Posts Tagged ‘Yellow Pages’

Google Maps Spam Innovation?

August 26, 2009

Today I was searching for a local french drain systems specialist to get a quote to install a drainage system in my backyard to handle the inordinate amounts of rain we have been having lately.

It seems like we have been having more than our fair share of 50 and 100 year downpours this summer.

On top of these once in a lifetime downpours we also had a reported 1 1/2 inches of rain fall in less than 30 minutes at the beginning of August when its typically dry as a bone.

Combined the two types of rain have created problems I didn’t have before because I haven’t owned my house for 50 years nor was was it built 100 years ago.

To save the time and hassle of cracking open one of the five yellow pages directories I receive annually, I thought I would see what information Google’s search results would provide.

To get straight to their local search results more quickly, I searched Google for “Oklahoma French Drain Systems”.

Google Maps Spam Innovation

Google Maps Spam Innovation

As expected, Google quickly delivered a set of three local business listings I could look over and then consider clicking or calling.

Nothing new there.

Since the top two listings shared the same great relevant domain – FrenchDrainSystems.com – I excitedly clicked through thinking I would soon be viewing the website of a great French Drain Systems company who could then help me solve my drainage problem.

Nope.

Clicking through to both of the top two results landed me on the same parked page.

FrenchDrainSystems.com

FrenchDrainSystems.com

Having seen a variety of spoofs occur on Google Maps particularly within the user content sections of business listings, I assumed this was the case here too.

Nope.

Looks like a local company – although not one in the French Drain Systems business – owns FrenchDrainSystems.com.

Apparently, they claimed their listing with either a previous website and then elected to display the parked page or the claimed their listing while using a parked page.

Either way, whether this was an innocent attempt at claiming some local search real estate with a parked domain or not, I don’t think the search results are what Google Maps had intended for its users to find.

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RIP Yellow Pages Industry?

November 17, 2008

Will the Yellow Pages industry be the next business category to suffer its demise at the hands of the internet?

Today’s Wall Street Journal has an interesting overview of the state of the Yellow Pages industry.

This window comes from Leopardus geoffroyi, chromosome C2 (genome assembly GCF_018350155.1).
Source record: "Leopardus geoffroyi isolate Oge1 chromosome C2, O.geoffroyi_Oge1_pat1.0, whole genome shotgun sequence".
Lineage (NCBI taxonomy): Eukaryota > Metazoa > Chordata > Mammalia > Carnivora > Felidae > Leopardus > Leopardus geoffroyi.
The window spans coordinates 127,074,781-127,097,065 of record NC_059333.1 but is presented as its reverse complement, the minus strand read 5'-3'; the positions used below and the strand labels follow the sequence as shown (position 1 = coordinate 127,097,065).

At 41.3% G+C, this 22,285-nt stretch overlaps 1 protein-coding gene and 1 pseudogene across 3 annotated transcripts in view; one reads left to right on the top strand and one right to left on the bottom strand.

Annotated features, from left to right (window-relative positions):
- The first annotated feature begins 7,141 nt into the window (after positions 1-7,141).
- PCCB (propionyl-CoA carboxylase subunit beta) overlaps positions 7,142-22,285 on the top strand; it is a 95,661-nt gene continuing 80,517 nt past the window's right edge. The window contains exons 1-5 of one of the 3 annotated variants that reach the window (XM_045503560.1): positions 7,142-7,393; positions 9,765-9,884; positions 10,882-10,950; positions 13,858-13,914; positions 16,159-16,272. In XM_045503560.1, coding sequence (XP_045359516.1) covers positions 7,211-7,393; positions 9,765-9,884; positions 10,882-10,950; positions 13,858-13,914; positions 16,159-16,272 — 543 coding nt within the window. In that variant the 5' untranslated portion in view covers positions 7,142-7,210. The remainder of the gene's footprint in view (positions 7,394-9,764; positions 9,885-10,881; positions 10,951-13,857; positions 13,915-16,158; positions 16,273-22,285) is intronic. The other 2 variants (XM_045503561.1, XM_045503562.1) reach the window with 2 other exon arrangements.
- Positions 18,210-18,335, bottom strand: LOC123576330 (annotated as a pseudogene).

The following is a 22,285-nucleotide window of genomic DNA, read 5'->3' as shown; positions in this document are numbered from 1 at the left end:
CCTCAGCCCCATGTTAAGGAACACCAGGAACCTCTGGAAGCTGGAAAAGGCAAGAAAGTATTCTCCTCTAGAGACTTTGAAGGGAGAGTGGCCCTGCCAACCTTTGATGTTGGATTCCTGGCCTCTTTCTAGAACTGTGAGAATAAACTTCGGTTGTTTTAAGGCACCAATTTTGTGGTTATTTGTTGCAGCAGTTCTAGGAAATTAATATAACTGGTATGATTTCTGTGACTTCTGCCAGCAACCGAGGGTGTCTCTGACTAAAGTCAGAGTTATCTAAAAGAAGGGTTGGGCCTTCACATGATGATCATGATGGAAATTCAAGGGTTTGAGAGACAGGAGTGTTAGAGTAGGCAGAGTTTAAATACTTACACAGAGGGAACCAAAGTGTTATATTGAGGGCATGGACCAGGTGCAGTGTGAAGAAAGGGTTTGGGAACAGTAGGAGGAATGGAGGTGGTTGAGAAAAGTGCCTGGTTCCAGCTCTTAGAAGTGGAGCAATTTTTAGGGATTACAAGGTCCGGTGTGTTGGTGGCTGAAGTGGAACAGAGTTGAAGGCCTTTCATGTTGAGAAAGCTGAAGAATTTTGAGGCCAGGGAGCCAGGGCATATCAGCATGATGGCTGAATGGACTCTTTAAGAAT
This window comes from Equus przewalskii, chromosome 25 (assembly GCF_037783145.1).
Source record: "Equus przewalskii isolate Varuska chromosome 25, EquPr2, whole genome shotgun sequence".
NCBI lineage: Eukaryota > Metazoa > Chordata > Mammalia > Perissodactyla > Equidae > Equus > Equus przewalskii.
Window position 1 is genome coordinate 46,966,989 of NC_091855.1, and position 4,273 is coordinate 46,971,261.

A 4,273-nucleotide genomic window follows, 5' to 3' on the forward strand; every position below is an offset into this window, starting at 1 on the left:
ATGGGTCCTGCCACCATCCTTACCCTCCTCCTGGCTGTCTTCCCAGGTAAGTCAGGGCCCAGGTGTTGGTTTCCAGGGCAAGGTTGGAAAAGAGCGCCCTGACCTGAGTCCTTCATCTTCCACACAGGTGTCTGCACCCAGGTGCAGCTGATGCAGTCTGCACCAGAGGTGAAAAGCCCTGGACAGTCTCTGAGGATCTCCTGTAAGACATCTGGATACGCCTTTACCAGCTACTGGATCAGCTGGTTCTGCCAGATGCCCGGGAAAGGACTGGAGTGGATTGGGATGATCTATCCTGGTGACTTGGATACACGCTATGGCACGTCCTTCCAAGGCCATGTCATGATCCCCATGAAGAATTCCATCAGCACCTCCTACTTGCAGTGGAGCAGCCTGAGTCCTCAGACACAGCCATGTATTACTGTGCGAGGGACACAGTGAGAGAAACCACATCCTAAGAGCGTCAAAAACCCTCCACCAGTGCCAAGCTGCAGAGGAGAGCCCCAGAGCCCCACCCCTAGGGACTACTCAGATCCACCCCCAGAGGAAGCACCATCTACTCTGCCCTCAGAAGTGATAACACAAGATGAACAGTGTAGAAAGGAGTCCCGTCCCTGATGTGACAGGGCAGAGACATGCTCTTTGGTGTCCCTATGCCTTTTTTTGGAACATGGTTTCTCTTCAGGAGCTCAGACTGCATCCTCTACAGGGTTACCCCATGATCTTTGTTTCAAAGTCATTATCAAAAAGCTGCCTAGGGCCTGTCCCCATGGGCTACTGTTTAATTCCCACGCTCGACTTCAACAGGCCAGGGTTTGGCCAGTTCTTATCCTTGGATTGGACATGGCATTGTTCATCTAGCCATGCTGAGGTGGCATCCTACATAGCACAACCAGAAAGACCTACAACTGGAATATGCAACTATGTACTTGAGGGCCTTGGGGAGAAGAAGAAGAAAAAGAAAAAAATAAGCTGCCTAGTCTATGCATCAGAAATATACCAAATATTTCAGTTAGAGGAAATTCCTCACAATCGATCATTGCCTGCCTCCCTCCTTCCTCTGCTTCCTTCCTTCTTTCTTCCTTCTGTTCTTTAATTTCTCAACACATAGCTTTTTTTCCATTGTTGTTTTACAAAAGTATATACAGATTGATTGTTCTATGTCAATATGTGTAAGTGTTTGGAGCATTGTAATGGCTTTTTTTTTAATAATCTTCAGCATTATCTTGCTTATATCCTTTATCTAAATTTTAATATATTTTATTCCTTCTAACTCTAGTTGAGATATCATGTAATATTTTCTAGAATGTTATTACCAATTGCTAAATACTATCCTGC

My take on the Yellow Pages industry:

Will the Yellow Pages go away anytime soon?

No.

Will 50% or more of the existing Yellow Pages advertising supply disappear in this economic cycle?

Yes.

Will the Yellow Pages industry as a whole ever experience the semi-monopolistic product and pricing power it once enjoyed?

No.

The most interesting figure to come from today’s Wall Street Journal article about the Yellow Pages industry is the graph showing the internet audience size of the top providers – MapQuest / AOL, Superpages.com / Idearc, Yellowpages.com / AT&T, Whitepages and Yahoo Local / Yahoo.

Yellow Pages

Yellow Pages

Collectively the group has less than 150 million unique visitors monthly.

How many more unique monthly visitors would the Yellow Pages industry need to become competitive?

Will the industry have time to amass a large enough internet audience to offset the losses occurring from a contraction in buyers and the continued erosion in their print audience?

The Yellow Pages industry could do what the auto industry does when its products and cost structures no longer generate profits – turn to Washington.

2009 Ad Spending Forecast and Media Attention Deficit (MAD)

October 14, 2008

Predicted growth in advertising spend per media for 2009 from Wachovia via the Wall Street Journal:

Growth of total U.S. advertising -0.8%

Internet +10%

Yellow Pages +6.3%

Cable TV +4.0%

Billboards +3.0%

Magazines -2.0%

Broadcast TV – 2.7%

Cable -4.0%

Radio -4.8%

Newspapers -9.8%

Don’t these ad growth – or lack thereof – predictions represent each specific media’s ability to reach, target and hold its audience’s attention?

When the overall economy contracts, aren’t general media those who first experience a contraction in their audience’s attention?

When media loses it’s ability to hold its audience’s attention doesn’t it soon thereafter lose advertiser support as well?